Sunday, September 19, 2004

Voters aged 18-25 under-represented in political polls

An article at states that current National Political Polling practices are a sham. The reason:

Polls only count people who have land lines. An overwhelming majority of citizens under the age of 25 no longer have landlines, instead relying on cell phones. The result: Current polling practices are completely biased, since they significantly under-represent a key demographic, voters aged 18-25, in their results. The majority of young voters favor Kerry, who is under-represented in current polls.

The article concludes by stating that polls are a complete fraud and should not be used in any way. Eventually, a case is made for a switch to on-line polling, which cannot currently be used since that would again represent a skewed portion of the demographic.

For an interesting daily look at election predictions, see this site:

If you click on th "Previous Report" button, you can see a day-to-day breakdown of predictions. Below are the most recent results. It's crazy to see how much day-to-day fluctuation there is in daily polling results. Some constants: Kerry always takes California, New York, and Michigan. Bush always takes Texas, and the entire mid-section of the United States (Outside of New Mexico and Colorado) The West Coast, and the Northeast are generally blue, and the rest of the country is red.

Today: Bush 331 Kerry 207
Sept 18th: Bush 327 Kerry 211
Sept 17th: Bush 307 Kerry 211
Sept 16th: Bush 311 Kerry 223
Sept 15th: Bush 296 Kerry 238
Sept 14th: Bush 291 Kerry 238
Sept 13th: Kerry 269 Bush 233
Sept 12th: Kerry 273 Bush 233
Sept 11th: Kerry 273 Bush 233
Sept 10th: Bush 254 Kerry 252


Sunday, September 05, 2004

Letter to Michael Moore

This content was originally posted in a forum from The Corporation's website a couple weeks ago.

I just sent this email to Michael Moore. Since my aim is simply to get the ideas I discussed in my blog out in the general public, I thought I would post the email in here as well:

Dear Michael Moore,

I watched "The Corporation" over the weekend, and was, to put it shortly, quite moved. I have been blogging about many of the subjects touched in this movie, and was amazed to see how closely this movie mirrored some of my topics. I believe the key issues our country currently faces include:

  • Developing a sustainable economy- reducing our dependence on non-renewable resources, eliminating waste, pollution
  • Providing a basic level of care for all members of society, including basic health care, food, and shelter

At the end of "The Corporation", you challenged your viewers to respond to the facts presented during the movie. In a recent blog, Improving Democracy, I put together some ideas on how we can begin to improve on the basic premises of democracy through the use of technology.

With the advent of the Open Source Movement, I believe we know have the technology in our hands to provide an online voting, blogging, and metamoderation system capable of providing a stronger voice to the average citizen. I'll spare you the details here, but if you have chance, I recommend you take the time to read this blog. I have taken the time to try and address the major hurdles that the system would need to overcome. I sincerely believe that such an open source project would provide a great benefit to our society.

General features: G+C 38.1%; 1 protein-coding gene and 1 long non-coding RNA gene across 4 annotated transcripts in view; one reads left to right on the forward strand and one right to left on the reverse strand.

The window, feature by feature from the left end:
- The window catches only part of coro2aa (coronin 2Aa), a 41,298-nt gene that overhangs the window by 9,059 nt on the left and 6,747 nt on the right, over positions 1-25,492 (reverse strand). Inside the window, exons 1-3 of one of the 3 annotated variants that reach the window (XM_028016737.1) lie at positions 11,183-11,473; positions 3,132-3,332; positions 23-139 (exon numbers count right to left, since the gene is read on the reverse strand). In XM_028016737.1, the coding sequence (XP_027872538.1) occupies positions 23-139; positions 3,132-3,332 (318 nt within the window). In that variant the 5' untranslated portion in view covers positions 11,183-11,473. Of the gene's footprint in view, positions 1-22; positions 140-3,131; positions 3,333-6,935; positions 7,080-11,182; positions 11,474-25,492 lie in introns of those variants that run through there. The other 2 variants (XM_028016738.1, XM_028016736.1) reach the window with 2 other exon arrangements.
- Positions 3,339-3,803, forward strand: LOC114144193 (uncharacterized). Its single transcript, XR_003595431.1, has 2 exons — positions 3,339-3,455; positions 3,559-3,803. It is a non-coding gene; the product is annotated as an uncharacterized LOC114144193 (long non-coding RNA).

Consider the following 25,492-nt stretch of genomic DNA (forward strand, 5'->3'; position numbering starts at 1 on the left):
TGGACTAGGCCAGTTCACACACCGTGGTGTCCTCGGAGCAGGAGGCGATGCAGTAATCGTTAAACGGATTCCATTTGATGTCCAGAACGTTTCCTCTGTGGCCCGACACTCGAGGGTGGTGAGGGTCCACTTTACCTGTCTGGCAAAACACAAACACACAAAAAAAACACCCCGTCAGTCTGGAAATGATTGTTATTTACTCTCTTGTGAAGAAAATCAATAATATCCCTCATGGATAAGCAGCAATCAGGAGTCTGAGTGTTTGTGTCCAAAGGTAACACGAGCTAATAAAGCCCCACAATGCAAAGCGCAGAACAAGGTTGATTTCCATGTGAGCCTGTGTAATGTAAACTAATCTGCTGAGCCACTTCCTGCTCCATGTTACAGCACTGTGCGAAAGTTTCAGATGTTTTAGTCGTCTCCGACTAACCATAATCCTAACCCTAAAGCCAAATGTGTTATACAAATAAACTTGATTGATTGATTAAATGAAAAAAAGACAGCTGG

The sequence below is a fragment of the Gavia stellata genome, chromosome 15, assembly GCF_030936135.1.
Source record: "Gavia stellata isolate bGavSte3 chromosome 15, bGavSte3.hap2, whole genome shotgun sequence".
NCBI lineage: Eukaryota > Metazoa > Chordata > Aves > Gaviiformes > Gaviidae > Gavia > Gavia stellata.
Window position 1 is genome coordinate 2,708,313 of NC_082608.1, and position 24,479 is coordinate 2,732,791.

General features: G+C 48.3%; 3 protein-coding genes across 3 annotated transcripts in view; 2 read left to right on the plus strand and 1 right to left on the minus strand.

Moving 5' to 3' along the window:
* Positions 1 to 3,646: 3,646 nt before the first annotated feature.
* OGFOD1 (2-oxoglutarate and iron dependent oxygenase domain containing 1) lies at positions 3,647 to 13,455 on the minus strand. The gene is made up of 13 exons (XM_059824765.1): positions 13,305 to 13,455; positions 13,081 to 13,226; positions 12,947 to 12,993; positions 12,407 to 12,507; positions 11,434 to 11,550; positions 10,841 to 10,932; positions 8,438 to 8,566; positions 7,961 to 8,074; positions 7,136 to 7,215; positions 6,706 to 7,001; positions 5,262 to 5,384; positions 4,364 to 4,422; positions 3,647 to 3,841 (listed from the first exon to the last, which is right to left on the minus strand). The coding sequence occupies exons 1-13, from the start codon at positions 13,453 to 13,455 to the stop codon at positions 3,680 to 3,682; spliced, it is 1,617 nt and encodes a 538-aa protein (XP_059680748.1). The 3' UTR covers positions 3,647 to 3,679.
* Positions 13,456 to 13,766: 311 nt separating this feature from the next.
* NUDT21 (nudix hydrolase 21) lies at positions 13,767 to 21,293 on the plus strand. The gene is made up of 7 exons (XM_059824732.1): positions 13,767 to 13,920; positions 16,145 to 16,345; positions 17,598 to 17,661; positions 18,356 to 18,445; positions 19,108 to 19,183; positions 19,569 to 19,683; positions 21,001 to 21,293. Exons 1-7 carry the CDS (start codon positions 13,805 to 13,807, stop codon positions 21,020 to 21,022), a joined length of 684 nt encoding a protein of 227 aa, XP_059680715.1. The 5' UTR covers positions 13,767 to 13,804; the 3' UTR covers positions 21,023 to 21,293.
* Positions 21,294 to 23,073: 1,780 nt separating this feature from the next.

If you are interested in what you see, I also recommend that you take a look at Slashdot, which is an online forum for discussing technical issues (Tagline: News for Nerds, Stuff that Matters) Slashdot has a highly active, very opinionated user base with a wide spectrum of views on all manner of subjects. The users of Slashdot have amazingly varied political views and beliefs, and it is great to read the discussions to see arguments from different perspectives.

A brief list of political subjects recently discussed on Slashdot:

To get back to the main point of this email - If you read my blog and happen to be interested in the subject, I recommend that you contact the users of Slashdot to get further input on the subject. If you contact the editors of Slashdot directly, I'm sure they wouldn't mind having you post a few questions in a post to their "Ask Slashdot" section.

The fact is, Michael, that you have a unique voice here in America, and I believe that you ask a lot of the questions that need to be heard.

Thanks very much your time,

Mark Heimonen


The Corporation

If you see one movie this year, make it the The Corporation. The film examines the corporation's role as today's dominant institution, and the far-reaching impact corporations have on our society.

Of all the films I have watched this year, the three most interesting and memorable where all documentaries. These three movies are The Corporation, Fahrenheit 9/11, and Super Size Me. Throw in Control Room into the mix, and you have a pretty exicting race for next year's best documentary feature at the Academy Awards.

Rather than review the movie here, I will re-direct you to a couple sites dedicated to this task:

IMDB, which currently has The Corporation rated at 8.5.

Rotten Tomatoes, which lists the Corporation as 93% fresh.

Here is a write-up by A.O Scott from the New York Times (Registration Required)

Personally, I rate this documentary as the most important movie to be released in our generation. Similar in impact to Fahrenheit 9/11, the most important role this film can play is to raise awareness of the important issues our society faces.


Friday, September 03, 2004


I just started a new blog, entitled codeBehind, which will primarily discuss coding and development issues. I'm primarily a .NET developer, and this blog will spend plenty of time discussing betas of upcoming Microsoft Products, such as Whidbey (Visual Studio .NET 2005), Yukon (Sql Server 2005), and Longhorn (Microsoft's next generation operating system).